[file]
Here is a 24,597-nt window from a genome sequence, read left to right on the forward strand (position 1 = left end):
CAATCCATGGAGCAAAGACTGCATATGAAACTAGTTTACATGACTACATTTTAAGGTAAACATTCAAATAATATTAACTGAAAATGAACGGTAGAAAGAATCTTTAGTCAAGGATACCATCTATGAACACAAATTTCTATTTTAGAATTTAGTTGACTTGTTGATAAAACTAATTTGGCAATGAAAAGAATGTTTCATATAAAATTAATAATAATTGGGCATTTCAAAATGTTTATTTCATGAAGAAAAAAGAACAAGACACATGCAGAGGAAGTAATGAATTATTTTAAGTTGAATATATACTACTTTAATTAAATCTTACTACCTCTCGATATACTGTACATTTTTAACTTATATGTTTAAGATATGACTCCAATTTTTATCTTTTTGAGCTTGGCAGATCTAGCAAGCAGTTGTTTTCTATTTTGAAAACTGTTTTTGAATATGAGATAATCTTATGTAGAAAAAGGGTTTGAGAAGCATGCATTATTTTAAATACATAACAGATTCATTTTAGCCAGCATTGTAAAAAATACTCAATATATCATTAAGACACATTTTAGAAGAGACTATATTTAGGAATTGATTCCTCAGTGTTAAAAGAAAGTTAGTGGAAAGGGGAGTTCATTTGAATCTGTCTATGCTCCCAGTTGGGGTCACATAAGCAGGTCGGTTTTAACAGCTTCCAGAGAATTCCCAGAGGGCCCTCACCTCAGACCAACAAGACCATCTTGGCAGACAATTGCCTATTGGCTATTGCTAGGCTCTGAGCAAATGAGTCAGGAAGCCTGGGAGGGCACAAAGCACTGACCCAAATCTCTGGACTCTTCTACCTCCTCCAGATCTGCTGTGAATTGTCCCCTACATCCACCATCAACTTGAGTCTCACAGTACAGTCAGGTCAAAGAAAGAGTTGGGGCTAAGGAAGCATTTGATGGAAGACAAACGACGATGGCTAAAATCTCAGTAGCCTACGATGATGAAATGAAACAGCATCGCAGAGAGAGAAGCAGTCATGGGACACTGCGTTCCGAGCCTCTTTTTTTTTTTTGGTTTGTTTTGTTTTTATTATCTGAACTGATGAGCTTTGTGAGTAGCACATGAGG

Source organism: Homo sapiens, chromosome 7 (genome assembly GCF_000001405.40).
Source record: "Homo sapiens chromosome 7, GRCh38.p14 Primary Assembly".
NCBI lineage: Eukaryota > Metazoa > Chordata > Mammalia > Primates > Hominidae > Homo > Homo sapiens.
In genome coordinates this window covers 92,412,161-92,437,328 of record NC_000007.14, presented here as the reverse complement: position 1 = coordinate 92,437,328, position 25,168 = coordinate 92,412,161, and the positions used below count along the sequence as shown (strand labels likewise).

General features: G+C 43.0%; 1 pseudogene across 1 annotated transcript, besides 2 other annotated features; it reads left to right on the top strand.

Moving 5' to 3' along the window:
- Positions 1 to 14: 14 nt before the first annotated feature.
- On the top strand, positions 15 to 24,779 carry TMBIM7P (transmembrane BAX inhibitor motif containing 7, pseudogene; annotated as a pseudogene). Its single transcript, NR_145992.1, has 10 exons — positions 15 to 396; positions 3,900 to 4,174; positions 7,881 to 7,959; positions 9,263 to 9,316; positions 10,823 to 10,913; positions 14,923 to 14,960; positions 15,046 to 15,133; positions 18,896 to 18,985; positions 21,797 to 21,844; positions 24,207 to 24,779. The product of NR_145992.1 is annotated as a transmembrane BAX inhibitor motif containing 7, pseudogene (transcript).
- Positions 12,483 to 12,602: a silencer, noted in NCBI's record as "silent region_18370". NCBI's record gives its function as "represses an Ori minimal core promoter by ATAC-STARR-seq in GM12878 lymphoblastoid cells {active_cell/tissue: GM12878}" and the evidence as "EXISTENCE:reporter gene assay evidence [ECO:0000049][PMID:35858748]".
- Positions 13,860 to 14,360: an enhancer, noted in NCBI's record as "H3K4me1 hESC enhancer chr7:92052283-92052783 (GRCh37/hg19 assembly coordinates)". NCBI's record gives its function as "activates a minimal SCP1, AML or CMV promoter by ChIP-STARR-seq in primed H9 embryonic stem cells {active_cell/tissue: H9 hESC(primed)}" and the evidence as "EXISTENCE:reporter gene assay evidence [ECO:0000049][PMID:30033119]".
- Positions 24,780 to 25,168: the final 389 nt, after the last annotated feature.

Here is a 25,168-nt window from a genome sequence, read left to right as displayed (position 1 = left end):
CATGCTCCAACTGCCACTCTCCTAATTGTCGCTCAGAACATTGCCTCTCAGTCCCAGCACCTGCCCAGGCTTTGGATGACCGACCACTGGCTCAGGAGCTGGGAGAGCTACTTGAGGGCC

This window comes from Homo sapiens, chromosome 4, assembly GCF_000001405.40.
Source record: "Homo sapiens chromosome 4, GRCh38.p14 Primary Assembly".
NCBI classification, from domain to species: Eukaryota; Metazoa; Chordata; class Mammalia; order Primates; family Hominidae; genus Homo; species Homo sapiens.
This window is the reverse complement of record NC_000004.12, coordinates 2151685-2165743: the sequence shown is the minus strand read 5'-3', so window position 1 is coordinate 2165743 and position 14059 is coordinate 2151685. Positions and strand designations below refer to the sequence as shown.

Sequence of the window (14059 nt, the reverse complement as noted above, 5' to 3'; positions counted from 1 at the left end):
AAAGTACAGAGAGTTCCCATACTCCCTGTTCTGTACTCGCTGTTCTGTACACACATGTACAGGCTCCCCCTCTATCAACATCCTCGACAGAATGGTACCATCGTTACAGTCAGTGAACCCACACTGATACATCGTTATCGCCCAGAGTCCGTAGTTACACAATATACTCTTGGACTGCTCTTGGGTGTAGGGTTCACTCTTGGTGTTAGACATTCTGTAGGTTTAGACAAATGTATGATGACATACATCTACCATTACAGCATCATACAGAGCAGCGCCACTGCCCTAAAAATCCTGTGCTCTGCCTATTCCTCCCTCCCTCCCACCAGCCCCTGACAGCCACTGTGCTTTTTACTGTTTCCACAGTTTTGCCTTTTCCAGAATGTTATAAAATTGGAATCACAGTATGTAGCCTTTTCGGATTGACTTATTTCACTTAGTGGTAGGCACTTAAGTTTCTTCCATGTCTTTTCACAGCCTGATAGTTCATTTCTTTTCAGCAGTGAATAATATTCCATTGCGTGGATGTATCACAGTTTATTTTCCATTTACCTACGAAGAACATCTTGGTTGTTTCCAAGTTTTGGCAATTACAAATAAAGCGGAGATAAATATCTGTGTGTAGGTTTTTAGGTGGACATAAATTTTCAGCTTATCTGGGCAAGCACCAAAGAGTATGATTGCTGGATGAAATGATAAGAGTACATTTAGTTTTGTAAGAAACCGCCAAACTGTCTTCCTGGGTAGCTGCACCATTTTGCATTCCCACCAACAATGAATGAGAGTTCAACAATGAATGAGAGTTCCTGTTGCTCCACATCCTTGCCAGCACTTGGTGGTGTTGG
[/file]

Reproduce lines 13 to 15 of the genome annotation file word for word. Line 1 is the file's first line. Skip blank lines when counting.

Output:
- Positions 24,780 to 25,168: the final 389 nt, after the last annotated feature.

Here is a 25,168-nt window from a genome sequence, read left to right as displayed (position 1 = left end):
CATGCTCCAACTGCCACTCTCCTAATTGTCGCTCAGAACATTGCCTCTCAGTCCCAGCACCTGCCCAGGCTTTGGATGACCGACCACTGGCTCAGGAGCTGGGAGAGCTACTTGAGGGCC